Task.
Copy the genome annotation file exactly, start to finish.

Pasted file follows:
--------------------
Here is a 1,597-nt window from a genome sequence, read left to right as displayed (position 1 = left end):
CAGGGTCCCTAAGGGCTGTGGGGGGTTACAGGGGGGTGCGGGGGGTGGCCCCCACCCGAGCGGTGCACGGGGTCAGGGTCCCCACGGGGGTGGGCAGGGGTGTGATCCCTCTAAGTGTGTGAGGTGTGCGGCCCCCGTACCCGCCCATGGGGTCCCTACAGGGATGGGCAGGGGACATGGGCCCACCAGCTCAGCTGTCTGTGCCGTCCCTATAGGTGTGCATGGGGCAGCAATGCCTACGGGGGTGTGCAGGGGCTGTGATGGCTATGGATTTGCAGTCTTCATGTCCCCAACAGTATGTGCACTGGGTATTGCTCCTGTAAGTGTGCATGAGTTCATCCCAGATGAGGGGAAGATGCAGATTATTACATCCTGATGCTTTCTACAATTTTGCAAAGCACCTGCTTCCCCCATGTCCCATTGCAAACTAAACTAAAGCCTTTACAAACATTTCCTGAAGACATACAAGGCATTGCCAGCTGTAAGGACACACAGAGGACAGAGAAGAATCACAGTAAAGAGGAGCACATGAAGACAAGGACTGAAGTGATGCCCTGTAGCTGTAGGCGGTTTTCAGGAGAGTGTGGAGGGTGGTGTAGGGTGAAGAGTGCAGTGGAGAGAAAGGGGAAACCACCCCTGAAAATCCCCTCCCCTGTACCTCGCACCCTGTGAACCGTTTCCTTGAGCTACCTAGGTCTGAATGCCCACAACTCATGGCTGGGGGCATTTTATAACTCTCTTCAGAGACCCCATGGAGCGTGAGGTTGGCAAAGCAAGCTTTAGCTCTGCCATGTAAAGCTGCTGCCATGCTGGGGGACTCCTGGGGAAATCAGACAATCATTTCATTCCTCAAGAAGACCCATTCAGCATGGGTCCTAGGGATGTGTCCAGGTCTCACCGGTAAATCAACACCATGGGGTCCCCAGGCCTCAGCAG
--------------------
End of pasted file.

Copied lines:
Here is a 1,597-nt window from a genome sequence, read left to right as displayed (position 1 = left end):
CAGGGTCCCTAAGGGCTGTGGGGGGTTACAGGGGGGTGCGGGGGGTGGCCCCCACCCGAGCGGTGCACGGGGTCAGGGTCCCCACGGGGGTGGGCAGGGGTGTGATCCCTCTAAGTGTGTGAGGTGTGCGGCCCCCGTACCCGCCCATGGGGTCCCTACAGGGATGGGCAGGGGACATGGGCCCACCAGCTCAGCTGTCTGTGCCGTCCCTATAGGTGTGCATGGGGCAGCAATGCCTACGGGGGTGTGCAGGGGCTGTGATGGCTATGGATTTGCAGTCTTCATGTCCCCAACAGTATGTGCACTGGGTATTGCTCCTGTAAGTGTGCATGAGTTCATCCCAGATGAGGGGAAGATGCAGATTATTACATCCTGATGCTTTCTACAATTTTGCAAAGCACCTGCTTCCCCCATGTCCCATTGCAAACTAAACTAAAGCCTTTACAAACATTTCCTGAAGACATACAAGGCATTGCCAGCTGTAAGGACACACAGAGGACAGAGAAGAATCACAGTAAAGAGGAGCACATGAAGACAAGGACTGAAGTGATGCCCTGTAGCTGTAGGCGGTTTTCAGGAGAGTGTGGAGGGTGGTGTAGGGTGAAGAGTGCAGTGGAGAGAAAGGGGAAACCACCCCTGAAAATCCCCTCCCCTGTACCTCGCACCCTGTGAACCGTTTCCTTGAGCTACCTAGGTCTGAATGCCCACAACTCATGGCTGGGGGCATTTTATAACTCTCTTCAGAGACCCCATGGAGCGTGAGGTTGGCAAAGCAAGCTTTAGCTCTGCCATGTAAAGCTGCTGCCATGCTGGGGGACTCCTGGGGAAATCAGACAATCATTTCATTCCTCAAGAAGACCCATTCAGCATGGGTCCTAGGGATGTGTCCAGGTCTCACCGGTAAATCAACACCATGGGGTCCCCAGGCCTCAGCAG